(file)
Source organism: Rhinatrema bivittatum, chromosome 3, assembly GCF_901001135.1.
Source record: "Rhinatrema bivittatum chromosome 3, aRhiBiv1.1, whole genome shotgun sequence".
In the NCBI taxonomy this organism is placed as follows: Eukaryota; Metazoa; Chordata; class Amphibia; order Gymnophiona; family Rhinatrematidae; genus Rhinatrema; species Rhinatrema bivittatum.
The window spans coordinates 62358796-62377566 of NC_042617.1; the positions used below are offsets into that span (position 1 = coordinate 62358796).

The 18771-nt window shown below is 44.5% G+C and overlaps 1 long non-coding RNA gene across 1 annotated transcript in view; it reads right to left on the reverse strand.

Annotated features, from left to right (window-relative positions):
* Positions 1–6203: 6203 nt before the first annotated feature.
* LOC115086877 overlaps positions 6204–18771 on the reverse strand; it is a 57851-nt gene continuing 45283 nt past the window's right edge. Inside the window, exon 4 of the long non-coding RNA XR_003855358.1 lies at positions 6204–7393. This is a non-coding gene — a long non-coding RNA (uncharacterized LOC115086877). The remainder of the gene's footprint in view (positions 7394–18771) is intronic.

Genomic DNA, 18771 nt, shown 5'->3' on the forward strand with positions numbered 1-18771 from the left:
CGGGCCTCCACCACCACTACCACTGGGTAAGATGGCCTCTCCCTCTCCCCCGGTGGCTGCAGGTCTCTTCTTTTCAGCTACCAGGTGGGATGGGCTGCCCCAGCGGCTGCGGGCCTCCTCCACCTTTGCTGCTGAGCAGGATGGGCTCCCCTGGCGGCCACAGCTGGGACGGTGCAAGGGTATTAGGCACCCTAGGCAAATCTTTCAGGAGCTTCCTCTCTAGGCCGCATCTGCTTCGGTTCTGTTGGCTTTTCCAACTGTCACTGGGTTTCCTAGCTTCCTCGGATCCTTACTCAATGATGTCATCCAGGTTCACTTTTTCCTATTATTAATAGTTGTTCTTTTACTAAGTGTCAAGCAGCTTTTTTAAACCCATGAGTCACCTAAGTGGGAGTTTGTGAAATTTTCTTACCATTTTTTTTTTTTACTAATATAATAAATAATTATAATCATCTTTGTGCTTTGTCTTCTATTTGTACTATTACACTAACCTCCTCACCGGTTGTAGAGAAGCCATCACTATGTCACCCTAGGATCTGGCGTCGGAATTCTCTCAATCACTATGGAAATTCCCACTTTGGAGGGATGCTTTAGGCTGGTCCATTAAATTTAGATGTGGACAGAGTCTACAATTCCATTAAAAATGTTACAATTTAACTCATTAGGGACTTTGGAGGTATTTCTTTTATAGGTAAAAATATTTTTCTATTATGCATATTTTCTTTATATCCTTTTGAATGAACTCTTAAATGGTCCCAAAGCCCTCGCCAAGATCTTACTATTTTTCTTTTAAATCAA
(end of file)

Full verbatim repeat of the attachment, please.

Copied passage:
Source organism: Rhinatrema bivittatum, chromosome 3, assembly GCF_901001135.1.
Source record: "Rhinatrema bivittatum chromosome 3, aRhiBiv1.1, whole genome shotgun sequence".
In the NCBI taxonomy this organism is placed as follows: Eukaryota; Metazoa; Chordata; class Amphibia; order Gymnophiona; family Rhinatrematidae; genus Rhinatrema; species Rhinatrema bivittatum.
The window spans coordinates 62358796-62377566 of NC_042617.1; the positions used below are offsets into that span (position 1 = coordinate 62358796).

The 18771-nt window shown below is 44.5% G+C and overlaps 1 long non-coding RNA gene across 1 annotated transcript in view; it reads right to left on the reverse strand.

Annotated features, from left to right (window-relative positions):
* Positions 1–6203: 6203 nt before the first annotated feature.
* LOC115086877 overlaps positions 6204–18771 on the reverse strand; it is a 57851-nt gene continuing 45283 nt past the window's right edge. Inside the window, exon 4 of the long non-coding RNA XR_003855358.1 lies at positions 6204–7393. This is a non-coding gene — a long non-coding RNA (uncharacterized LOC115086877). The remainder of the gene's footprint in view (positions 7394–18771) is intronic.

Genomic DNA, 18771 nt, shown 5'->3' on the forward strand with positions numbered 1-18771 from the left:
CGGGCCTCCACCACCACTACCACTGGGTAAGATGGCCTCTCCCTCTCCCCCGGTGGCTGCAGGTCTCTTCTTTTCAGCTACCAGGTGGGATGGGCTGCCCCAGCGGCTGCGGGCCTCCTCCACCTTTGCTGCTGAGCAGGATGGGCTCCCCTGGCGGCCACAGCTGGGACGGTGCAAGGGTATTAGGCACCCTAGGCAAATCTTTCAGGAGCTTCCTCTCTAGGCCGCATCTGCTTCGGTTCTGTTGGCTTTTCCAACTGTCACTGGGTTTCCTAGCTTCCTCGGATCCTTACTCAATGATGTCATCCAGGTTCACTTTTTCCTATTATTAATAGTTGTTCTTTTACTAAGTGTCAAGCAGCTTTTTTAAACCCATGAGTCACCTAAGTGGGAGTTTGTGAAATTTTCTTACCATTTTTTTTTTTTACTAATATAATAAATAATTATAATCATCTTTGTGCTTTGTCTTCTATTTGTACTATTACACTAACCTCCTCACCGGTTGTAGAGAAGCCATCACTATGTCACCCTAGGATCTGGCGTCGGAATTCTCTCAATCACTATGGAAATTCCCACTTTGGAGGGATGCTTTAGGCTGGTCCATTAAATTTAGATGTGGACAGAGTCTACAATTCCATTAAAAATGTTACAATTTAACTCATTAGGGACTTTGGAGGTATTTCTTTTATAGGTAAAAATATTTTTCTATTATGCATATTTTCTTTATATCCTTTTGAATGAACTCTTAAATGGTCCCAAAGCCCTCGCCAAGATCTTACTATTTTTCTTTTAAATCAA